• Create your STD with specific test cases (every test in you STD must contain the expected result) that includes tests based on GUI objects (I’ll explain this issue in the next paragraphs), each object must be tested with the relevant events related both Keyboard and mouse (Mouse Clicks, Keyboard shortcuts, menu manipulations, GUI functionality, Overall look….).
  • Deliver the relevant test cases to the automation team.
  • STD execution and verification.
  • Analyze the testing results and coverage to determine the remaining risks (I’m telling you right now, the coverage will not be 100%..., if you performed a flawless testing the coverage will be among 60%).

Recommendations for User interface testing:

The human eye - GUI testing should be made by human beings, the perspective and sense is different from an automation procedures, my recommendation is to test every part of the application and only after you confirmed that it works as expected we can move it to the automation team and forget about those tests.

Personal View: Repeating Graphical tests is not a nice task, GUI testing is perfect for automation and key part from every regression. Therefore, try to automate as many test cases available.

Choose the right direction(Coverage vs. efficiency) – I already mention this point on earlier paragraphs, but it’s a really critical point in GUI testing, as explained Graphical interface testing may involve an infinite testing matrix that you cannot cover, but in the same time graphical bugs are not something that you want to release to your end clients (Think about an enterprise product that have GUI bugs, it’s may severely affect the company reputation because it’s the basic things that must work. In addition, from the user perspective, if you fail in the basic stuff, you probably failed also on the performance and functionality side), to reduce those faults you must plan your testing activity in a way that your testing is efficient and not based on 100% coverage that you cannot accomplish in 100 years of testing (Efficiency = based on appropriate Risk analysis and Risk Management).

Separation of GUI objects - Graphical user interface is a set of objects that located on a host platform, when designing your tests you should consider every object as “Stand Alone” and ask yourself few questions that going to help you design your STD:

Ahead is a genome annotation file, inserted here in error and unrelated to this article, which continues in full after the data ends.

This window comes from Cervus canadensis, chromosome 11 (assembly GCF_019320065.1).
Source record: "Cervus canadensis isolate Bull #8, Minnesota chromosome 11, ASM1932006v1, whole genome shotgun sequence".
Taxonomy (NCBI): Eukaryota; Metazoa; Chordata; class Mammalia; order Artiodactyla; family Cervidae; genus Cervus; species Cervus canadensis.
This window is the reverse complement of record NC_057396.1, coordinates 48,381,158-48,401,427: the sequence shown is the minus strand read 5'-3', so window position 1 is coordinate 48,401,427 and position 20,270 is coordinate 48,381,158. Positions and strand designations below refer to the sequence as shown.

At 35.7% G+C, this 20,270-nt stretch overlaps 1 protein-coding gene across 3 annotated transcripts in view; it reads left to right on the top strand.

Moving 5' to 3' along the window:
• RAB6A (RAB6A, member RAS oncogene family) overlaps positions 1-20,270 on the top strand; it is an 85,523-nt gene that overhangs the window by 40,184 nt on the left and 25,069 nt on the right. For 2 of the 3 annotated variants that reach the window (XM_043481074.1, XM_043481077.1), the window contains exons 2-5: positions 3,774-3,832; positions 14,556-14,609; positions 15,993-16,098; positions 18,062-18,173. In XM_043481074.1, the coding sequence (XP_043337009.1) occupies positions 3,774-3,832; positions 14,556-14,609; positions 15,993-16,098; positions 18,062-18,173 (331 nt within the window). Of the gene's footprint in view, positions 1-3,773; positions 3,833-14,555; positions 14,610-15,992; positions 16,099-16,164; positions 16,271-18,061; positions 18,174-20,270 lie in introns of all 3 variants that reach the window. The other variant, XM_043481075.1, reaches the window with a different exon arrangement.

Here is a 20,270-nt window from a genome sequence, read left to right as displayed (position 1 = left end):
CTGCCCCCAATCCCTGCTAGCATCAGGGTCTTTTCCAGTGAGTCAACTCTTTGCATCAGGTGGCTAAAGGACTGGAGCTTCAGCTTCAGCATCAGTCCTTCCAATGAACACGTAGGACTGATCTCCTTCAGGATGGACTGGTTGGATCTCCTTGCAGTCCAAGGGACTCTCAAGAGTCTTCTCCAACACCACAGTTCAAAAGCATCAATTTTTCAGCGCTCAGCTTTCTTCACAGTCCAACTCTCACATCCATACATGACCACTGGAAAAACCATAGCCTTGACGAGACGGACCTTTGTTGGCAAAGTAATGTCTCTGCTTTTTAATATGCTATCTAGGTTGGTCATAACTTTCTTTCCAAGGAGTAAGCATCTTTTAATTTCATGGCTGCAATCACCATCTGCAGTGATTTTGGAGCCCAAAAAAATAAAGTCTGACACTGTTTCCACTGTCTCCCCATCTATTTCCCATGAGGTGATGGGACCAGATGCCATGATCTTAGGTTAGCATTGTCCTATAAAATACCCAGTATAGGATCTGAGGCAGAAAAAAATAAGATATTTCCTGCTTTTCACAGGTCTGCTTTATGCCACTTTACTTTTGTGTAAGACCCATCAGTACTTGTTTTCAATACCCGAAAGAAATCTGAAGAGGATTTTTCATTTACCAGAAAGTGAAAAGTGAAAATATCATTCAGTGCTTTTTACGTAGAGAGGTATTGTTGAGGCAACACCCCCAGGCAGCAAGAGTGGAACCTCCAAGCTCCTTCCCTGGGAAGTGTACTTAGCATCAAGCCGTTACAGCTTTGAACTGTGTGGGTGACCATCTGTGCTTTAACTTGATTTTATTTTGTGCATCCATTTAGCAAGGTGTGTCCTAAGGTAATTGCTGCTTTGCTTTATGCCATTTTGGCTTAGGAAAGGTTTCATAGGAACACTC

The object business case?
Why we need it?
Is the location is the right one?
Available Inputs (If Supported)?
Integrations with different objects? 
What are the outputs we need to get while using that object?

Few Examples for Graphical User interface objects:
Context menus
Help icons
Dialog poxes
Help menu
Legend menu
Tab sequence
Maximize /Minimize.
Combo boxes (Default value as selected value)
Search Boxes
Sorting / Groupings and columns manipulations.
Increase / Decrease

Example for Graphical User interface parameters:

Object visibility:
Controller’s position
Grid size and position
Controller’s size
 Picture size and shape

Object Syntax:
Capital/ Non capital 

The Software industry perspective(The expected standards from a new software) - Every Graphical user interface must be tested with few basic standards that we use in the software industry (although the SRS doc is the one who determines the end design), every tester who involved in GUI testing must be familiar with the software industry basic expectations and
standards from a new software,  this issue is really important both in the static testing procedure (Industry expectations will lead to SRS changes if needed) and the “Dynamic” testing (The tests performed from both the company and the industry perspectives). 

  • Keyboard button “F1” should point to user help guide on windows platforms.
  • Every field that used to find values should be called “Search” and not “Find”.
  • In Windows OS the “Ok” button will be on the left of the “Cancel” button (The opposite behavior from MacOS). 

Rules – GUI testing should be tested with few basic rules that must be considered when designing and executing test plans, Classic Examples: